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Lewis v. Ramirez

United States District Court, D. Idaho

September 10, 2018

DEREK WAYNE LEWIS, Petitioner,
v.
WARDEN RAMIREZ, Respondent.

          MEMORANDUM DECISION AND ORDER

          Honorable Candy W. Dale United States Magistrate Judge.

         Petitioner Derek Wayne Lewis is proceeding on his Amended Petition for Writ of Habeas Corpus challenging his state court conviction. (Dkt. 1.) Pending before the Court is Respondent Warden Ramirez's Motion for Summary Dismissal, seeking dismissal of the Amended Petition on procedural grounds (Dkt. 37), and Petitioner's Motion to Present Evidence. (Dkt. 42.) All named parties have consented to the jurisdiction of a United States Magistrate Judge to enter final orders in this case. (Dkt. 18.) See 28 U.S.C. § 636(c) and Fed.R.Civ.P. 73.

         Having reviewed the record in this matter, including the state court record lodged by the parties, and having considered the arguments of the parties, the Court enters the following Order.

         REVIEW OF PETITION

         1. Standard of Law for Summary Dismissal Motions

         When a petitioner's compliance with threshold procedural requirements is at issue, a respondent may file a motion for summary dismissal, rather than an answer. White v. Lewis, 874 F.2d 599, 602 (9th Cir. 1989). Rule 4 of the Rules Governing § 2254 Cases authorizes the Court to summarily dismiss a petition for writ of habeas corpus when “it plainly appears from the face of the petition and any attached exhibits that the petitioner is not entitled to relief in the district court.” The Court takes judicial notice of the records from Petitioner's state court proceedings lodged by the parties.

         2. Background

         When Petitioner was 17 years old, he shot and killed his father in Ada County, Idaho. Police investigators interrogated Petitioner alone for several hours. After a Miranda warning, Petitioner told investigators that he had shot his father by accident. Petitioner was arrested and charged with first degree murder.

         Ada County public defenders August Cahill and Craig Stevely represented Petitioner in pretrial proceedings. Counsel filed a motion to suppress Petitioner's confession. Petitioner's counsel advised Petitioner to accept a plea agreement wherein the prosecutor would reduce the charge to second degree murder and dismiss the weapon enhancement. Petitioner accepted the plea on the advice of his counsel. Petitioner hoped to serve no more than five years in prison.

         On April 10, 2009 (mailbox rule), [1] Petitioner was sentenced to a 20-year fixed term of incarceration, with life indeterminate. Pursuant to his plea agreement, Petitioner waived his direct appeal, but he filed a motion to correct an illegal sentence on July 1, 2009. He did not pursue that action to completion but withdrew it on February 4, 2010. (See State's Lodging A-2.)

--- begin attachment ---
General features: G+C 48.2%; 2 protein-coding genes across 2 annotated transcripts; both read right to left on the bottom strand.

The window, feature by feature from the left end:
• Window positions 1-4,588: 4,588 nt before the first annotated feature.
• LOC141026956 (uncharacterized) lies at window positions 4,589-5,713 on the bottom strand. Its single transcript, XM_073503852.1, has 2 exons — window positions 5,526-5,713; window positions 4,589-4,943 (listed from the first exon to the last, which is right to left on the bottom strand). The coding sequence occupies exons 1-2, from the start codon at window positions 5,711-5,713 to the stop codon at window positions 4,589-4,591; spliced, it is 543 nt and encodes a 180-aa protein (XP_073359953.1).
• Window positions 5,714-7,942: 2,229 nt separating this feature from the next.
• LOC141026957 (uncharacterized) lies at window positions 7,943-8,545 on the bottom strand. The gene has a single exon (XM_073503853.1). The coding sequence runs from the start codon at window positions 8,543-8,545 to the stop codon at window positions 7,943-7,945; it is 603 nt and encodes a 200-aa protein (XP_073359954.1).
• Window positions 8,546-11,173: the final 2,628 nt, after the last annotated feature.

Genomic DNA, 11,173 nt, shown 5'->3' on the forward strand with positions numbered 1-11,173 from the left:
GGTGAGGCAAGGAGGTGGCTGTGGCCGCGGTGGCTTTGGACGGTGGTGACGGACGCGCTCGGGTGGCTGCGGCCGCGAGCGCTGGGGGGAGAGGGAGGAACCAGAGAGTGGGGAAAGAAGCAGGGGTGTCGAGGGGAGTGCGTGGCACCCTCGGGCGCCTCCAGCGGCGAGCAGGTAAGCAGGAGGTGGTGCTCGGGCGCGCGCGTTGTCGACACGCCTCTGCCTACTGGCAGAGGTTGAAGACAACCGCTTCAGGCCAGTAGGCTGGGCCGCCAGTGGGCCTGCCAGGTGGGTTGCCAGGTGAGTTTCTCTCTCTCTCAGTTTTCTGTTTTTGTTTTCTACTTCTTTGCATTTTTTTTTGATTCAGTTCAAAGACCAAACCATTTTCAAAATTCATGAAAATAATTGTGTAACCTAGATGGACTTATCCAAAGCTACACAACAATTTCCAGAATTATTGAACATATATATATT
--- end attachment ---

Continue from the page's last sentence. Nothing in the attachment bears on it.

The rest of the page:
On December 18, 2009 (mailbox rule), Petitioner filed his first post-conviction petition pro se. On May 27, 2010, the petition was summarily dismissed by the state district court. Petitioner did not file an appeal. (See State's Lodgings C-2, C-7, and F-5.)

         On January 28, 2011 (mailbox rule), Petitioner filed a motion to withdraw his guilty plea. The motion was dismissed as untimely. Petitioner did not file an appeal. (See State's Lodgings A-2, D-1.)

         On January 3, 2014 (mailbox rule), Petitioner file a pro se motion to correct an illegal sentence. Soon after, his appointed counsel filed a motion for sentence review for Petitioner and incorporated Petitioner's motion to correct an illegal sentence. After the motion was dismissed, Petitioner filed an appeal, which was heard by the Idaho Court of Appeals. The order of dismissal was affirmed on appeal, and Petitioner's petition for review before the Idaho Supreme Court was denied. (See State's Lodgings A-2, B-1 through B-7.)

         On December 23, 2014, Petitioner filed a successive post-conviction petition. The Court dismissed the petition as untimely. Petitioner did not file an appeal. (See State's Lodgings A-2, D-1 through D-6.)

         On February 5, 2015 (mailbox rule), Petitioner filed his original federal Petition for Writ of Habeas Corpus. The Court stayed this matter while Petitioner pursued state court remedies. (Dkt. 1, 25.)

         On October 14, 2015, Petitioner filed a second successive post-conviction petition. That petition was dismissed by the state district court on procedural grounds. The Idaho Court of Appeals affirmed the decision, and Petitioner did not file a petition for review before the Idaho Supreme Court. (See State's Lodgings E-1, F-5, F-6.)

         3. Statute of Limitations Standard of Law

         The Antiterrorism and Effective Death Penalty Act (AEDPA) requires a petitioner to seek federal habeas corpus relief within one year from “the date on which the judgment became final by the conclusion of direct review or the expiration of the time for seeking such review.”[2] 28 U.S.C. § 2244(d)(1)(A). One year means 366 days, for example, from January 1, 2000, to January 1, 2001. See ...


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